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“The Home Front”: Roving Theater’s Final Production

By Staff | Jun 12, 2014

Workers at a local tannery, possibly the one that made Muncy Valley, PA, "the major town this side of Hughesville" in the early 20th century. 

This weekend the Roving Historical Theater winds up its cycle of eight plays celebrating the history, industries, humor and mayhem of Sullivan County, PA’s many local communities.

The near-decade trip has taken us from the founding of the county and Laporte in 1847 (with visits to Eagles Mere), through the early years of Hillsgrove, the commercial development of Dushore, the “northwest passage” of the Quakers to Fox and Elkland townships, the coal and baseball legacy of Mildred and Bernice, the floods and mills of Forksville and, last year, the lumbering years of Lopez and the ghost town of Ricketts.

This year’s closing entry covers Sonestown, Nordmont and Muncy Valley, following the at-home grit and determination of the area’s families during our country’s great wars.

The continuing story line follows the Little family of Nordmont during World War II, from the announcement of Pearl Harbor to VJ-Day and beyond, as husband Michael leaves to do battle in the Pacific, while his wife, Delia, manages the home, oversees her victory garden and reins in the vocal and often over-zealous patriotism of daughters Payton and Felice.

We also visit older war times, back to 1812 and reminiscences of the American Revolution; a group of women making clothing for their Civil War sons, husbands and brothers; and Ralph Grimes trying to comprehend his wife Blanche’s determination to be one of the first women to join our armed forces in 1917. And we follow Michael’s younger brother, Chris, as he is introduced to the realities of war in 1944 France.

As with all Roving Theater plays, “The Home Front” also examines the history of local industries:

Electricity comes to Muncy Valley in 1908, but it’s not enough to prevent “progress” from ringing the death knell for the town’s fading tannery.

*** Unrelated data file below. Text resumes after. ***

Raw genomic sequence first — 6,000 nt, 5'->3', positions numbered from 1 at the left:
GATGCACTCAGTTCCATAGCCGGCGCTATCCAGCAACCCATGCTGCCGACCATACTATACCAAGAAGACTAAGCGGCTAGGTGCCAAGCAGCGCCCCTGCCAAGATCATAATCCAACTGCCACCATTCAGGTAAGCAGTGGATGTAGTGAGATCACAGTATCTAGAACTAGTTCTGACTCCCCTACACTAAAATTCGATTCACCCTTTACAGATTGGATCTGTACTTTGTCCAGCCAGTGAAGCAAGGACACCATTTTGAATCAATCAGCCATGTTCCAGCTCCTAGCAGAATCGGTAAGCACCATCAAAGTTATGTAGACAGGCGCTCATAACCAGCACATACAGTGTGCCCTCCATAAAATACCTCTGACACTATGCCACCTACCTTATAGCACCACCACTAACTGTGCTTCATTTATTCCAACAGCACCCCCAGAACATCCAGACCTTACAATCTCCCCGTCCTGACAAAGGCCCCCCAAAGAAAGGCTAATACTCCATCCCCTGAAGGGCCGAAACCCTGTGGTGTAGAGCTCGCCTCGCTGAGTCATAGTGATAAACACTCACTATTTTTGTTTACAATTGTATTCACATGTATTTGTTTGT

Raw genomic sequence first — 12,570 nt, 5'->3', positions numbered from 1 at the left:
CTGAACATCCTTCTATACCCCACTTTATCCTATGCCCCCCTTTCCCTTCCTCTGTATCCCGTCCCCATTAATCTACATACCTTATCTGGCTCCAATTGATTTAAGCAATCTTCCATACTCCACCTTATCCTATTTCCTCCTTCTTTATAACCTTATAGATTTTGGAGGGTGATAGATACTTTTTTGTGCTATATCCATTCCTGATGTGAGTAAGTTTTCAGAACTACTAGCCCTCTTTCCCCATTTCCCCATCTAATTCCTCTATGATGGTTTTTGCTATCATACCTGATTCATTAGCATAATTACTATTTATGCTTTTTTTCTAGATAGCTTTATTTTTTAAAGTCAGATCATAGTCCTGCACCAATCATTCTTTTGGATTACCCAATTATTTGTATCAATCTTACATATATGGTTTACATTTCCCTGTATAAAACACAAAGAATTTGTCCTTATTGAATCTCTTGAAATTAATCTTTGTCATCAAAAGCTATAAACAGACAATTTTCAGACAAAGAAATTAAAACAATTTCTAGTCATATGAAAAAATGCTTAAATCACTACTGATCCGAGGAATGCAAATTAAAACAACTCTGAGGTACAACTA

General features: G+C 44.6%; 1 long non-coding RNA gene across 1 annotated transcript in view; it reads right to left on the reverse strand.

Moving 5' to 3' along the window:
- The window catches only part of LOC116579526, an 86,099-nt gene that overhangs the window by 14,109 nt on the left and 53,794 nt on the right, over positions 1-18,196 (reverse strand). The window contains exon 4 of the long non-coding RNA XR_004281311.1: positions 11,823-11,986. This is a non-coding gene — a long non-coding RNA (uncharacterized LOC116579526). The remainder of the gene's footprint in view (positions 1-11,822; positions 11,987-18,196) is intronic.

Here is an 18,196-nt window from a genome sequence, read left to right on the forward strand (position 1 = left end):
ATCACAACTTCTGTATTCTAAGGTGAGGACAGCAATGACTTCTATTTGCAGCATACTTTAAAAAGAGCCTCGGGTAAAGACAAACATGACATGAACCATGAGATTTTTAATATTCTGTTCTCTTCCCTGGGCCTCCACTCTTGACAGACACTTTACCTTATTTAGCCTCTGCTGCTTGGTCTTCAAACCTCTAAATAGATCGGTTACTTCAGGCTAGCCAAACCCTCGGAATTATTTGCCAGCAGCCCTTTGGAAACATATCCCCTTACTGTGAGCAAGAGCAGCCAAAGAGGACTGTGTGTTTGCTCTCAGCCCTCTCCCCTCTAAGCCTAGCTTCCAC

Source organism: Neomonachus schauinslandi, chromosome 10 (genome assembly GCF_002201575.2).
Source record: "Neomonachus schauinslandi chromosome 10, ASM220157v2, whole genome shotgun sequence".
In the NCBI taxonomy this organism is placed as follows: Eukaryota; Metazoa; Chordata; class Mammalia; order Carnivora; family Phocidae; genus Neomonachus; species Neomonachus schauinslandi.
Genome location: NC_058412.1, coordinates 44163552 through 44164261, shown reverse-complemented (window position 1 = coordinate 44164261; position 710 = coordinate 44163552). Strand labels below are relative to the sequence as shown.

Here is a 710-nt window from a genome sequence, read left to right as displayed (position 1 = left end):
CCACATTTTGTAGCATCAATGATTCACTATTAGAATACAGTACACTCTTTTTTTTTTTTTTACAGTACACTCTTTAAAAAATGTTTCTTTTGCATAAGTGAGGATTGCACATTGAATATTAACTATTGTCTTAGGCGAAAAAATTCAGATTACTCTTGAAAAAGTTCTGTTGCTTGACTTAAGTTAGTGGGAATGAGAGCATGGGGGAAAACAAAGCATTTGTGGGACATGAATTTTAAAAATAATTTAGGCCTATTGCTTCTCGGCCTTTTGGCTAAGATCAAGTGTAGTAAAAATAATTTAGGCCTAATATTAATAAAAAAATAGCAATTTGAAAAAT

Watch closely as Clyde attempts to wrest from Rollie an explanation of the working of the multi-fanged split-gang saw at the Sonestown clothespin factory in 1920.

Just a few years later, vacationers at the Sonestown train station, bound for Eagles Mere, make their way to the narrow-gauge train that will haul them up the mountain in open-air flatcars.

There’s humor throughout, nowhere more so than in the 1879 murder committed by the more-than-half-mad inebriate William Spearman, whose daughter spends weary hours hiding behind the outhouse after a judge lets the North Mountain killer roam free – with his pistol.

Everyone involved in the play – writers, actors and stage hands – are volunteer residents of Sullivan County or the immediately surrounding area. Working together over the years, they have formed a tight, disciplined, intergenerational acting company under artistic director Linda White.

Having reached the end of its planned journey, will the Roving Historical Theater now turn up its toes and die? By no means. 2015 is planned as a year of rest, to be followed by new and, as always, unique forays into the dramatic landscape. Stayed tuned for announcements over the coming months.

“The Home Front” will be presented June 13 and 15 at 7 pm, and June 14 at 2 pm, at Valley United Methodist Church, Rt. 220, Muncy Valley, PA. Tickets are $10 for adults, $1 for students through high school. Pre-school children are free.

The women of the Valley Methodist Church will be selling hot dogs and snacks before each performance, and the Roving Theater will provide light refreshments after the show. For more information, visit www.sullivanarts.org, email info@sullivanarts.org or phone 570-928-8927.